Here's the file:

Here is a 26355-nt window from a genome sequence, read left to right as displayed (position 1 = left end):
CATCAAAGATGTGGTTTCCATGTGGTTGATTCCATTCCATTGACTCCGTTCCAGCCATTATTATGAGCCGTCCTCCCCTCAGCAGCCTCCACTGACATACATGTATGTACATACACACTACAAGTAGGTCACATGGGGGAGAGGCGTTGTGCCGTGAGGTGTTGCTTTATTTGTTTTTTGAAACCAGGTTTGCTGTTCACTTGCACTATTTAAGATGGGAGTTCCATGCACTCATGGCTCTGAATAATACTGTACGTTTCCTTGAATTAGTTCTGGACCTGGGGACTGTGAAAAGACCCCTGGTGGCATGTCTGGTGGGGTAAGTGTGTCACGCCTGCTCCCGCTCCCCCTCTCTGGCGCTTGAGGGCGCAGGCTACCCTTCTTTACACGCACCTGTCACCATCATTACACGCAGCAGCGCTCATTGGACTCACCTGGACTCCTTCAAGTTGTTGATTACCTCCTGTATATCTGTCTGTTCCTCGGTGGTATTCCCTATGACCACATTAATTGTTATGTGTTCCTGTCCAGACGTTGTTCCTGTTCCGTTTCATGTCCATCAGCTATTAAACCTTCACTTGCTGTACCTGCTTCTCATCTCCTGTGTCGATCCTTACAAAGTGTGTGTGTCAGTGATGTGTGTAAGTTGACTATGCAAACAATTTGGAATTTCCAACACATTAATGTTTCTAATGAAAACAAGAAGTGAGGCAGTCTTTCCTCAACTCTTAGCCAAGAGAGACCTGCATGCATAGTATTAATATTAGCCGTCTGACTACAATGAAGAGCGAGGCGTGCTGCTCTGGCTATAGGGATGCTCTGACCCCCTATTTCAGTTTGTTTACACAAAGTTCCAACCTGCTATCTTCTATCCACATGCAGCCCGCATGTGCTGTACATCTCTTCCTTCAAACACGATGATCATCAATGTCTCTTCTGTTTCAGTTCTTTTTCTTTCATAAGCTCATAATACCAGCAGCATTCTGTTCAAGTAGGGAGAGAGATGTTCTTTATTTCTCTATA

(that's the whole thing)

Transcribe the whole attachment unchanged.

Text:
Here is a 26355-nt window from a genome sequence, read left to right as displayed (position 1 = left end):
CATCAAAGATGTGGTTTCCATGTGGTTGATTCCATTCCATTGACTCCGTTCCAGCCATTATTATGAGCCGTCCTCCCCTCAGCAGCCTCCACTGACATACATGTATGTACATACACACTACAAGTAGGTCACATGGGGGAGAGGCGTTGTGCCGTGAGGTGTTGCTTTATTTGTTTTTTGAAACCAGGTTTGCTGTTCACTTGCACTATTTAAGATGGGAGTTCCATGCACTCATGGCTCTGAATAATACTGTACGTTTCCTTGAATTAGTTCTGGACCTGGGGACTGTGAAAAGACCCCTGGTGGCATGTCTGGTGGGGTAAGTGTGTCACGCCTGCTCCCGCTCCCCCTCTCTGGCGCTTGAGGGCGCAGGCTACCCTTCTTTACACGCACCTGTCACCATCATTACACGCAGCAGCGCTCATTGGACTCACCTGGACTCCTTCAAGTTGTTGATTACCTCCTGTATATCTGTCTGTTCCTCGGTGGTATTCCCTATGACCACATTAATTGTTATGTGTTCCTGTCCAGACGTTGTTCCTGTTCCGTTTCATGTCCATCAGCTATTAAACCTTCACTTGCTGTACCTGCTTCTCATCTCCTGTGTCGATCCTTACAAAGTGTGTGTGTCAGTGATGTGTGTAAGTTGACTATGCAAACAATTTGGAATTTCCAACACATTAATGTTTCTAATGAAAACAAGAAGTGAGGCAGTCTTTCCTCAACTCTTAGCCAAGAGAGACCTGCATGCATAGTATTAATATTAGCCGTCTGACTACAATGAAGAGCGAGGCGTGCTGCTCTGGCTATAGGGATGCTCTGACCCCCTATTTCAGTTTGTTTACACAAAGTTCCAACCTGCTATCTTCTATCCACATGCAGCCCGCATGTGCTGTACATCTCTTCCTTCAAACACGATGATCATCAATGTCTCTTCTGTTTCAGTTCTTTTTCTTTCATAAGCTCATAATACCAGCAGCATTCTGTTCAAGTAGGGAGAGAGATGTTCTTTATTTCTCTATA